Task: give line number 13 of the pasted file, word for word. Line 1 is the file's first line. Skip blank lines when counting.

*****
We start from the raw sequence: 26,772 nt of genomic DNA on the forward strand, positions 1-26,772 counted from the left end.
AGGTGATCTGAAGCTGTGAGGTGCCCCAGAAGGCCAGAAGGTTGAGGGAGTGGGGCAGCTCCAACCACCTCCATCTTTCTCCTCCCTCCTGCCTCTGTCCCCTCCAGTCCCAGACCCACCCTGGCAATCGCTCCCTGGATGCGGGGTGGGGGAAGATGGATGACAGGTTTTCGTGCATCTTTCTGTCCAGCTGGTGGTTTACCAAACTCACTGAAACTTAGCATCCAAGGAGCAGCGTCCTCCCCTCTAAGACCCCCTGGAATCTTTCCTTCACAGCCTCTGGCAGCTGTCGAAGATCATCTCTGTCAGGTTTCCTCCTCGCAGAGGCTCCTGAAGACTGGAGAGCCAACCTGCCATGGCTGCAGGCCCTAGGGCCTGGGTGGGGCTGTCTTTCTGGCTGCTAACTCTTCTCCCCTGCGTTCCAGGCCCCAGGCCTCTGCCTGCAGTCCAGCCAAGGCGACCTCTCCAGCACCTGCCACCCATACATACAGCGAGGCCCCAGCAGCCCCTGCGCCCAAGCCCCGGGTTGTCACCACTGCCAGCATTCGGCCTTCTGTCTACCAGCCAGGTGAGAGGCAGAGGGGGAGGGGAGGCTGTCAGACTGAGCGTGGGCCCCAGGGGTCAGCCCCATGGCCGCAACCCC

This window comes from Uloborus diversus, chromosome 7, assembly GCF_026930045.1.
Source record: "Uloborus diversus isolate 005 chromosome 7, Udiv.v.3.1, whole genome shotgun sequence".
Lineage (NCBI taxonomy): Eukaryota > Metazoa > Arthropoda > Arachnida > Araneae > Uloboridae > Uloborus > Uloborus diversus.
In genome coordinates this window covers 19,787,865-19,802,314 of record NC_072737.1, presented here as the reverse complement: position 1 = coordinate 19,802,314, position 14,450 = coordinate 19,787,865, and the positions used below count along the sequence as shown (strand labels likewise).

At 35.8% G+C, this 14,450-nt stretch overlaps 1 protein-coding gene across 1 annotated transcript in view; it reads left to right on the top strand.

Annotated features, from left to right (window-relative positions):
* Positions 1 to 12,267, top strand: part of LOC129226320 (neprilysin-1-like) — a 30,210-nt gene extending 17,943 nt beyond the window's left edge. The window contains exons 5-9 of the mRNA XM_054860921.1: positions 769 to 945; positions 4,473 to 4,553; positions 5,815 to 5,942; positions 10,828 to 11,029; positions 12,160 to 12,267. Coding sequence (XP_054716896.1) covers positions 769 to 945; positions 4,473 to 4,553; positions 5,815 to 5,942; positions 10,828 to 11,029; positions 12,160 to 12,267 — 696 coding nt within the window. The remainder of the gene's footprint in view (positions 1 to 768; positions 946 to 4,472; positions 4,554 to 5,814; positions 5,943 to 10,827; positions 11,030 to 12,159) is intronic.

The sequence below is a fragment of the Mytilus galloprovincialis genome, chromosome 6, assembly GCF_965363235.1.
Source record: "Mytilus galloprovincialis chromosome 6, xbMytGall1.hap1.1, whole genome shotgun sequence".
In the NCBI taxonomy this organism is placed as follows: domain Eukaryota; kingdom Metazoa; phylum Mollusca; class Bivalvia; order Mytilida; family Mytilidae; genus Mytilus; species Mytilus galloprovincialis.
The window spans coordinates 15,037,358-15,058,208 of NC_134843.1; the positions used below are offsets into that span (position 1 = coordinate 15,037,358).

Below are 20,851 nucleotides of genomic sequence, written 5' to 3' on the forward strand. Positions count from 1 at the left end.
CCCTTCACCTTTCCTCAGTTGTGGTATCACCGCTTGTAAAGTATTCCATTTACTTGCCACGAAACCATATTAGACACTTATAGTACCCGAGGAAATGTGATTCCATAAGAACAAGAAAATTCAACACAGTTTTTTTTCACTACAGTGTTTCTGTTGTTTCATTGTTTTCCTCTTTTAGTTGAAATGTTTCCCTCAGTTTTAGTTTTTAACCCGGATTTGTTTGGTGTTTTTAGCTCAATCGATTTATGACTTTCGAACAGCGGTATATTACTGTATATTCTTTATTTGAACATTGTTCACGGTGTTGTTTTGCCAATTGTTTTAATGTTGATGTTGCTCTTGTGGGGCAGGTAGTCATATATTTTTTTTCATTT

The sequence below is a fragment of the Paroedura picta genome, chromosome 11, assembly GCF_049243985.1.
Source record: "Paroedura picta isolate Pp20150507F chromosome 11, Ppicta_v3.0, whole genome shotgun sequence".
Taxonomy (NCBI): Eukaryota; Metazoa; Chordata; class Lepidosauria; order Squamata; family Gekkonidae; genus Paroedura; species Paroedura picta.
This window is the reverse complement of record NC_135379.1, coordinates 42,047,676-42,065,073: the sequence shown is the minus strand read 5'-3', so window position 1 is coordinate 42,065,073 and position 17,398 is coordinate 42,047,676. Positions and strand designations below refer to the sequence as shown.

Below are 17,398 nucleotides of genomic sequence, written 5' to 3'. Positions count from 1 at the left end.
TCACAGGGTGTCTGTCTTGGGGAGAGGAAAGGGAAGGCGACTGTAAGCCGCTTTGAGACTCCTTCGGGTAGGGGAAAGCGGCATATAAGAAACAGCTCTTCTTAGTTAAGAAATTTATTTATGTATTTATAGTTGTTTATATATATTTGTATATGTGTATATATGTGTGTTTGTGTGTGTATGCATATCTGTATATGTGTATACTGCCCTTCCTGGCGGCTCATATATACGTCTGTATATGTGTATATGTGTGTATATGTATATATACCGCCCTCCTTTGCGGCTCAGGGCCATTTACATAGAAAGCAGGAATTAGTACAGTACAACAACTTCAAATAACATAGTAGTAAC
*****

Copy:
The window spans coordinates 15,037,358-15,058,208 of NC_134843.1; the positions used below are offsets into that span (position 1 = coordinate 15,037,358).